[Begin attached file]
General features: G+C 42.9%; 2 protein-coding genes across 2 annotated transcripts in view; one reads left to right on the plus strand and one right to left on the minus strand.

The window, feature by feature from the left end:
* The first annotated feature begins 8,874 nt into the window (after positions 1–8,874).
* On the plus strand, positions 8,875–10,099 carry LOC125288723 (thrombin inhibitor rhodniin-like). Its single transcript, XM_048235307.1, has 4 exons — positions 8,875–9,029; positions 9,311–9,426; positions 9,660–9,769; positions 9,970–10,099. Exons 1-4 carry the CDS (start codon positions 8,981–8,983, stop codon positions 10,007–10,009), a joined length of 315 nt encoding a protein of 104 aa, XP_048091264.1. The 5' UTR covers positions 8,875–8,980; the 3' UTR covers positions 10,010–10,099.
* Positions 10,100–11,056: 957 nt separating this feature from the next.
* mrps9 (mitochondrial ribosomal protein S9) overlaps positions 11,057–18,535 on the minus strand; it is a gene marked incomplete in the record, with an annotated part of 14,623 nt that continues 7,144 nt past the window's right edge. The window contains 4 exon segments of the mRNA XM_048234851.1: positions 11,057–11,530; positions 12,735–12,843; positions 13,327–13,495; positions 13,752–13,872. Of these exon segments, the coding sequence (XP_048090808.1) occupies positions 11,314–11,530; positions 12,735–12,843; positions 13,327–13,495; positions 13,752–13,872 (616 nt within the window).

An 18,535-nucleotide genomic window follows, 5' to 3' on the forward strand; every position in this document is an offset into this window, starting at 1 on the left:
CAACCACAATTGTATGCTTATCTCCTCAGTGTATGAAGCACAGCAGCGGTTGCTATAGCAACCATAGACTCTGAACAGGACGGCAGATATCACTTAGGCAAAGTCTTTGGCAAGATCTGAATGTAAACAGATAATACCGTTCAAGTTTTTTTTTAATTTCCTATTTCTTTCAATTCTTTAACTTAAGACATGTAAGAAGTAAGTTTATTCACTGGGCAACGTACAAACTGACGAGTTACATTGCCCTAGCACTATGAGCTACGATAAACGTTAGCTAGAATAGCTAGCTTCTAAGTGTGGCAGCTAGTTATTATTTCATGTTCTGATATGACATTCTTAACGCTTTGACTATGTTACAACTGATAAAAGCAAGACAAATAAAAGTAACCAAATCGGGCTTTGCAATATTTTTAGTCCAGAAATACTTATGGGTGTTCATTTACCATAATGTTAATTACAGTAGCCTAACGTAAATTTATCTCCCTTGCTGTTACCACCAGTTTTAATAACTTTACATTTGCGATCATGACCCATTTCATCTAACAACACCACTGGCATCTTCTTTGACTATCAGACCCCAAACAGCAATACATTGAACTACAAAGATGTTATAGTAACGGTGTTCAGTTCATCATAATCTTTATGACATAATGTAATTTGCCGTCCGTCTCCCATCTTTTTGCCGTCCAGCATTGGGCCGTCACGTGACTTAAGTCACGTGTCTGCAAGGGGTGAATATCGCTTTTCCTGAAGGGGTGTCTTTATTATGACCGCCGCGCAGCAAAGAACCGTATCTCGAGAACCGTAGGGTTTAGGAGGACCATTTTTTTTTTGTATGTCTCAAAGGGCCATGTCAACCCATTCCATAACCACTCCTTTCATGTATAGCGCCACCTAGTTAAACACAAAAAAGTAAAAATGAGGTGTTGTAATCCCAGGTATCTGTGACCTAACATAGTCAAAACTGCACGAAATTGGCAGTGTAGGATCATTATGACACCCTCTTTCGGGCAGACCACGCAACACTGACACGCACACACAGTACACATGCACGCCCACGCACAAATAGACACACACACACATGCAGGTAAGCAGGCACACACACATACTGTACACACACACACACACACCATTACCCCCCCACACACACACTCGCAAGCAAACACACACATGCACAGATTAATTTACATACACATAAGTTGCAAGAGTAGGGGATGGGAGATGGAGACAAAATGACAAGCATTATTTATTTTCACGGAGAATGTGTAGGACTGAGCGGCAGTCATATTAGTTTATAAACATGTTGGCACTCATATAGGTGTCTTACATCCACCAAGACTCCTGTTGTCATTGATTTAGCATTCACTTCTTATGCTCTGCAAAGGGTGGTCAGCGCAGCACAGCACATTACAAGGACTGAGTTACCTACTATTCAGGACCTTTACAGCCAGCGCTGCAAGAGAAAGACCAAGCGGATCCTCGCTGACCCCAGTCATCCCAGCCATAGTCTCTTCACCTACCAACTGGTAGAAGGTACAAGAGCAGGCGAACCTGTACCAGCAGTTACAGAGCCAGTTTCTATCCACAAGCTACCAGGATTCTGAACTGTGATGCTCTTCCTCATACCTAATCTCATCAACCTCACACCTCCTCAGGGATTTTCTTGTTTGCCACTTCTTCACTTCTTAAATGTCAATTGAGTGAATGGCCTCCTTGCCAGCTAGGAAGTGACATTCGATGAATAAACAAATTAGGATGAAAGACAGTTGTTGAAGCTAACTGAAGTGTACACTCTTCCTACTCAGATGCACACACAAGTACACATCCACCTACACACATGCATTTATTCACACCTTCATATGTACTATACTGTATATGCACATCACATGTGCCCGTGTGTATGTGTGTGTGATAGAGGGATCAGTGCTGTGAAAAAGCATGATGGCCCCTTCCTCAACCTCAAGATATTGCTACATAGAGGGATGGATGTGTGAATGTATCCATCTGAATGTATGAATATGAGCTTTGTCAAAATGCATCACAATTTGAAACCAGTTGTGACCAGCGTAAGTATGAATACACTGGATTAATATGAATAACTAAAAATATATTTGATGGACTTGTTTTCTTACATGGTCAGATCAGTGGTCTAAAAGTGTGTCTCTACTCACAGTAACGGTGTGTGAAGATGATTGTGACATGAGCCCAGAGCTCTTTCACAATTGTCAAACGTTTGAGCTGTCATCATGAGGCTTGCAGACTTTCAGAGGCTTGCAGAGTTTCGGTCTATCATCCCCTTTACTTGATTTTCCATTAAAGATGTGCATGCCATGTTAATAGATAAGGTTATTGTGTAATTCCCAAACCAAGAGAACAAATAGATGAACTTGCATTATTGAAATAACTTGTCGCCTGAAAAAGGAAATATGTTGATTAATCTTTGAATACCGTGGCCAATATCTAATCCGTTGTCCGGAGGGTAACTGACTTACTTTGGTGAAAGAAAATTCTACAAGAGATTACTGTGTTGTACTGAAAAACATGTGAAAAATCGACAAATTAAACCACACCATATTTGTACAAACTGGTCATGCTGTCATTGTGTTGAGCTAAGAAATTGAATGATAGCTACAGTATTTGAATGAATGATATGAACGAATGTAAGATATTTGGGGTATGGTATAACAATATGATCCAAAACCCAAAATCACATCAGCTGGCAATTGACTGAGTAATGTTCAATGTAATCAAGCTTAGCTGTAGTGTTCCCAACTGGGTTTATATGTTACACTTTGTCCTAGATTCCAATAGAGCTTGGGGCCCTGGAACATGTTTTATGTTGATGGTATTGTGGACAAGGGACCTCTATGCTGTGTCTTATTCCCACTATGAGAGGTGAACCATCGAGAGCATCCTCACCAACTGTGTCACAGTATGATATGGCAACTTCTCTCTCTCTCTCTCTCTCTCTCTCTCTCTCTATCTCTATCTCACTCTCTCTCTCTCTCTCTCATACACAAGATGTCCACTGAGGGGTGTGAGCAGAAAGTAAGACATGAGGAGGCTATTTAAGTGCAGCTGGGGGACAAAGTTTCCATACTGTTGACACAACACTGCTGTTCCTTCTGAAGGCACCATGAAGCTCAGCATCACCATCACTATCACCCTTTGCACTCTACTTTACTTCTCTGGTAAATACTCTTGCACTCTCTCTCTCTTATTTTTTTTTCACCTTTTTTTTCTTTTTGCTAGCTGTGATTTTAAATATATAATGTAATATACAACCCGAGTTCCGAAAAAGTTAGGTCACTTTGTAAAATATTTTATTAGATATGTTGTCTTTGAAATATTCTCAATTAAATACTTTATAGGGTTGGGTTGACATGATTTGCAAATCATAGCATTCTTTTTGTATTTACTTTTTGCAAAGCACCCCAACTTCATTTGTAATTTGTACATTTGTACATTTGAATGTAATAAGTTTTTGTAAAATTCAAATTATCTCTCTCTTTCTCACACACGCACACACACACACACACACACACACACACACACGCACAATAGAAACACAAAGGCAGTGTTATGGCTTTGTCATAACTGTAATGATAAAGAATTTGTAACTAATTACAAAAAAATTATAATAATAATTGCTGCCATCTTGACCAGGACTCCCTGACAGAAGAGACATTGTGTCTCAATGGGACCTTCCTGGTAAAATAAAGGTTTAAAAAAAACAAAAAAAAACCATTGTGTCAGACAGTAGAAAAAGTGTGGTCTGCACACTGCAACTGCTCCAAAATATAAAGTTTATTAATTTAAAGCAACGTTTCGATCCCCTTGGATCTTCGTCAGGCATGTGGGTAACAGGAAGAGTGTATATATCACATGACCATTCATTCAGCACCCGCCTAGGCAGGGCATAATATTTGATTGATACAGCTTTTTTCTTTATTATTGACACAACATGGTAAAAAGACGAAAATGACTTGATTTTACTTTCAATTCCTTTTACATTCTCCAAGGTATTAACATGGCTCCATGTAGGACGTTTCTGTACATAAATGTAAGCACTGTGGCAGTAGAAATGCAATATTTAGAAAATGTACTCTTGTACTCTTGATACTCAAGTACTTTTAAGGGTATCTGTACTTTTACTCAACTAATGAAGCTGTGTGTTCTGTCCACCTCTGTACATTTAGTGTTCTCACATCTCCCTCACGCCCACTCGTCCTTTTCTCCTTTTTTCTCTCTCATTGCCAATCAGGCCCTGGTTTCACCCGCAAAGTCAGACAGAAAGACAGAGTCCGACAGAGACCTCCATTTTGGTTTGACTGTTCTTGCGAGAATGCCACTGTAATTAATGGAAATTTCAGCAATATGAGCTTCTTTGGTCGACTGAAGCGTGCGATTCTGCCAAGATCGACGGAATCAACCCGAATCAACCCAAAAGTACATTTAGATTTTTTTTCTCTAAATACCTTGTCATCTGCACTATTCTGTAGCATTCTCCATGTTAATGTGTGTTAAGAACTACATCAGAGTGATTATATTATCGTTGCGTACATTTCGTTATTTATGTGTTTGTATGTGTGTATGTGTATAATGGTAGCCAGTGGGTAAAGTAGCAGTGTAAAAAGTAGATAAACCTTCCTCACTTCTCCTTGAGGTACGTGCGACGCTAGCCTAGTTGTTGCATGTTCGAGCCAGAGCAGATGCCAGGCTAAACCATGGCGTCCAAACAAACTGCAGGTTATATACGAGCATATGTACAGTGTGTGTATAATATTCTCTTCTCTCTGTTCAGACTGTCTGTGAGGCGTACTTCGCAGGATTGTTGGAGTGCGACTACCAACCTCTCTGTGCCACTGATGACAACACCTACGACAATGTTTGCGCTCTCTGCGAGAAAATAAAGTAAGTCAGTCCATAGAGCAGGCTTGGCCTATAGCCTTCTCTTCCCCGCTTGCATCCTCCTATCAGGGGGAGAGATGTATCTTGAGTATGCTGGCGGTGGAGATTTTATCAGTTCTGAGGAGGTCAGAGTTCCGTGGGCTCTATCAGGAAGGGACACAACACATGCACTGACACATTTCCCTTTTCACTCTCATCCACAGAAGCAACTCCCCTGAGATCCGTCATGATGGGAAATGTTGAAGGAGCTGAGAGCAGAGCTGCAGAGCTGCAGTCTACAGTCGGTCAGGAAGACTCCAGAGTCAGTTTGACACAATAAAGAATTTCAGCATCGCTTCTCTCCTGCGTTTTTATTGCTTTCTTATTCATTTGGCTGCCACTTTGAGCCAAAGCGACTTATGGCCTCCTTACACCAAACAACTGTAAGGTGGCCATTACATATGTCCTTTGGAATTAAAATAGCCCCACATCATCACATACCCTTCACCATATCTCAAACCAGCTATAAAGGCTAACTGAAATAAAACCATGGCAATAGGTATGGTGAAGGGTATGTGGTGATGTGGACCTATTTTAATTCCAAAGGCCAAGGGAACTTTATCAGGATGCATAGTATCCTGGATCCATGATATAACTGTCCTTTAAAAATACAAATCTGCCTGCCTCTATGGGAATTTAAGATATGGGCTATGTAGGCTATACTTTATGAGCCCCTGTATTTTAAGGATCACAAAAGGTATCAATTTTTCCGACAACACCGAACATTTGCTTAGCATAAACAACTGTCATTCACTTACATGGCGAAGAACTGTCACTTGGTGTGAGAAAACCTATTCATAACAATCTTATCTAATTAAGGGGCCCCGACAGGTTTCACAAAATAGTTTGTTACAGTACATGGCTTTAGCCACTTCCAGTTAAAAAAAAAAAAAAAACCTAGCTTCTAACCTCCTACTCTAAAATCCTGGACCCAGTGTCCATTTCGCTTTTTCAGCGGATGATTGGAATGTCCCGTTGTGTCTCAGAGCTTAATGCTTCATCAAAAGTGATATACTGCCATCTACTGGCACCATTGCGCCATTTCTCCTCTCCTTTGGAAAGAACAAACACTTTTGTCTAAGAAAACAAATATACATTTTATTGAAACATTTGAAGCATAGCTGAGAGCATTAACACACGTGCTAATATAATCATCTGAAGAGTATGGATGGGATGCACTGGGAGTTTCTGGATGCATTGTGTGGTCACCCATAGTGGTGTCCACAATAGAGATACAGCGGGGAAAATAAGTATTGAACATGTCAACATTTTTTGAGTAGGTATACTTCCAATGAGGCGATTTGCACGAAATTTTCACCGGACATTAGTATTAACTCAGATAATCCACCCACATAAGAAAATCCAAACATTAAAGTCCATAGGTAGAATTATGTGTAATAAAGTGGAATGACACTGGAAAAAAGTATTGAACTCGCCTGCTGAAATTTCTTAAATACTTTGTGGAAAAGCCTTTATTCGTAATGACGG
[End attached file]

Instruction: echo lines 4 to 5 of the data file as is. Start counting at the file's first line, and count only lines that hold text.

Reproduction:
* On the plus strand, positions 8,875–10,099 carry LOC125288723 (thrombin inhibitor rhodniin-like). Its single transcript, XM_048235307.1, has 4 exons — positions 8,875–9,029; positions 9,311–9,426; positions 9,660–9,769; positions 9,970–10,099. Exons 1-4 carry the CDS (start codon positions 8,981–8,983, stop codon positions 10,007–10,009), a joined length of 315 nt encoding a protein of 104 aa, XP_048091264.1. The 5' UTR covers positions 8,875–8,980; the 3' UTR covers positions 10,010–10,099.
* Positions 10,100–11,056: 957 nt separating this feature from the next.